JPMorgan Chase & Co. (JPM –Free JPMorgan Stock Report) is one of the oldest and most iconic banking institutions in the nation. The global recognition of the company’s elite brand stems from the famed lore and legacy of its founder John Pierpont Morgan, who’s J.P. Morgan & Co. was integral in the development and expansion of corporate finance in the United States, brokering some of the most pivotal mergers and consolidations of the late 19th and early 20th centuries, including those that formed what is now General Electric Co. (GE – Free GE Stock Report) and US Steel Corp. (X). Today, JPMorgan Chase (the Bank) is the largest of the “big four” multinational banks in the U.S. (by assets) and offers a wide array of retail banking, investment, and wealth management services. For the purposes of this review, we will take a look at the company from an equity investment perspective, highlighting some of its most notable investment merits, while also calling attention to its risk factors.
To begin, a brief synopsis on how America’s biggest bank actually makes money may well be in order. At the base level, the simple way to look at it is that the Bank takes deposits from savers and offers them a low interest rate in return. The Bank then lends that money to borrowers at a higher interest rate and makes a profit on the yield spread or the difference in interest rates. That process, however, is just one part of the retail banking business. In fact, over the past couple of decades, the company’s service fees for everything from overdraft penalties to multimillion-dollar charges for financial advisory and wealth management services, have come to account for a much more considerable share of Morgan’s income. Furthermore, the investment banking arm of the business actually invests in the financial markets through its proprietary trading division, which was recently in the media spotlight owing to some considerable losses it incurred during the spring of 2012. Although it is difficult to gauge precisely how the company slices up the pie, it is widely estimated that, combined, the Bank’s fee-based operations and its trading activities made up more than half of its income stream last year.
Now, from an investor’s perspective, a closer look at the Value Line report on JPMorgan Chase reveals several noteworthy metrics that warrant some attention. Firstly, the Rankings box at the top left corner of the page indicates that JPM shares were awarded a Timeliness rank of 2 (Above Average) back in October 2012, which suggested that the equity was likely to outpace the broader market's averages over the next 6 to 12 months. Since then, the stock price has risen 17%, outperforming both the Dow Jones Industrial Average (of which JPM is a component) and the S&P 500 indices over that span. This favorable rank change was likely prompted by an improved earnings outlook at the time, following a blowout third-quarter result (ended September 30, 2012). Indeed, scanning down to the Quarterly Earnings Per Share box toward the lower left hand corner of the page, actual data shows that the second half of 2012 was stellar for JPMorgan Chase and accounted for the lion’s share of the full calendar-year advance that led the company to its most impressive share-net result on record. While its recent triumphs are undeniably commendable and have somewhat overshadowed last year’s trading debacle and the media frenzy that ensued, the big question for prospective investors looking for an entry point is undoubtedly, is this performance sustainable?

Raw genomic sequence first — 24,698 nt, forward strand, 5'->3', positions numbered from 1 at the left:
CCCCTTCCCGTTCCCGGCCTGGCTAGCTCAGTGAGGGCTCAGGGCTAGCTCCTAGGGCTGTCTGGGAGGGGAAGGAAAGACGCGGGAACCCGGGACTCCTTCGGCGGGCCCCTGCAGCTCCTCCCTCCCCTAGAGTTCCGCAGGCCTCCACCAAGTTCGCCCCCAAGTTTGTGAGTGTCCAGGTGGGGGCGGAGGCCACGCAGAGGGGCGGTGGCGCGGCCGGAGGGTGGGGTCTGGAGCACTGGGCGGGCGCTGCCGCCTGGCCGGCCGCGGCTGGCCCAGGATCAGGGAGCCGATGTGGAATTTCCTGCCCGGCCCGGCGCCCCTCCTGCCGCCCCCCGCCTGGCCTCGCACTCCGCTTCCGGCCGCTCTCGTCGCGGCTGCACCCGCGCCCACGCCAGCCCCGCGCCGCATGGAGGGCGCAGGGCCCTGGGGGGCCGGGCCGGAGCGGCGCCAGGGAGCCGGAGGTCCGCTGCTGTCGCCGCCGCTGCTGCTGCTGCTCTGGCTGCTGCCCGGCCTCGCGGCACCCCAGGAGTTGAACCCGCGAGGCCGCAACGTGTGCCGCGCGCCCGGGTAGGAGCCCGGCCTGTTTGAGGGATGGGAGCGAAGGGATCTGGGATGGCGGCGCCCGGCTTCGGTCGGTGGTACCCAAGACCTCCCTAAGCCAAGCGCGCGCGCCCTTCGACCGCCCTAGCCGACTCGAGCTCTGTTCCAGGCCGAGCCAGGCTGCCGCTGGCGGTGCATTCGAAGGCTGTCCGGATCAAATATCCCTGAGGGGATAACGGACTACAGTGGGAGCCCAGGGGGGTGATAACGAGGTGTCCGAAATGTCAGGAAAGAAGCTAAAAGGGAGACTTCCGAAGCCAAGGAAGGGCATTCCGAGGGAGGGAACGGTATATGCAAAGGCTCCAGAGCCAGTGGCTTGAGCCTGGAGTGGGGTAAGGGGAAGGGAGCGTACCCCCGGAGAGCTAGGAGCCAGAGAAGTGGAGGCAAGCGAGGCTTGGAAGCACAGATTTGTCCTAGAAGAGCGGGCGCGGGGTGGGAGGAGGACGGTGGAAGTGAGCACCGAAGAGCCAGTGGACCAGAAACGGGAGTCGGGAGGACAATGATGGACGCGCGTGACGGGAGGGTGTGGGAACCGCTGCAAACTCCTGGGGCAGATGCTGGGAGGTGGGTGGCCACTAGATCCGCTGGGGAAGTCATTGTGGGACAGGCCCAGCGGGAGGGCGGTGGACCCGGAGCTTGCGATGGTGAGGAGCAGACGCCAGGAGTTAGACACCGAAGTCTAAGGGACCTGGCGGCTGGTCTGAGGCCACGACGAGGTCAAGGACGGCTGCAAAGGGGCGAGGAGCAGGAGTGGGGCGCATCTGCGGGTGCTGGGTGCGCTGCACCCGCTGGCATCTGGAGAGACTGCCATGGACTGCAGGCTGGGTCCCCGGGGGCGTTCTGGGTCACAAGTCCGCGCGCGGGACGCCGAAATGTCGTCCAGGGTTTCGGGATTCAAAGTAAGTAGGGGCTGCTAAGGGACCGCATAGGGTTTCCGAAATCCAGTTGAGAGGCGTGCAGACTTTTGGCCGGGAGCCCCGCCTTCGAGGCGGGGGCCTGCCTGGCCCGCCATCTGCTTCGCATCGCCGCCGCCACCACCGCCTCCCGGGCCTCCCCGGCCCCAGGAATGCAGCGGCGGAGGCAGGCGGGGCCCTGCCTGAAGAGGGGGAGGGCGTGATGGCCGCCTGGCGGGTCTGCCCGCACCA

That query leads us to a few more of the aforementioned metrics that ought to pique investor interest. A look at the Historical Financial Data in the Statistical Array, when compared to the data in the Capital Structure box, shows that, based on the market capitalization figure (as of the last report dated 2/15/13), the stock is trading at a modest discount to the company’s equity book value (based on the recent price listed at the top of the page; 1.3x tangible book value). Moreover, the Price/Earnings Ratio is well below historical levels and the broader market’s average (about 15x). This suggests that JPM shares are trading at value levels. Taking these factors into consideration, it is no wonder that the equity is very popular with hedge fund managers and other institutional accounts. A glance at the Institutional Decisions box on the upper-left hand corner of the page, when compared to the common shares outstanding in the Statistical Array, demonstrates that institutional investors make up about two thirds of the company’s stock holders. In addition, the Top Label indicates the equity boasts a solid dividend yield for income seekers, as it has strived to return its distributions to pre-recessionary payout levels. This, coupled with its recently accelerated share repurchase program, demonstrates the Bank’s willingness to use excess cash to enhance shareholder value.
In conclusion, a look at the Analyst Commentary sheds some light on some of the challenges the company faces, as well as an explanation of its future prospects. Analyst Theresa Brophy notes that, while the Bank is contending with pressure from softer consumer banking income, the likelihood of contracting mortgage margins, and the probability of tougher fixed-income revenue comparisons in 2013, she declares, “The year ahead should be a good one for JPMorgan.” Moreover, although she highlights that the “stock may not be suitable for risk-averse investors, however, since investment banking revenues are subject to occasional wide swings and could be hurt by proposed proprietary trading rules.”, she also points out that “the shares still have decent total return potential” over the next 3 to 5 years.
At the time that this article was written, the author held no positions in any of the companies mentioned.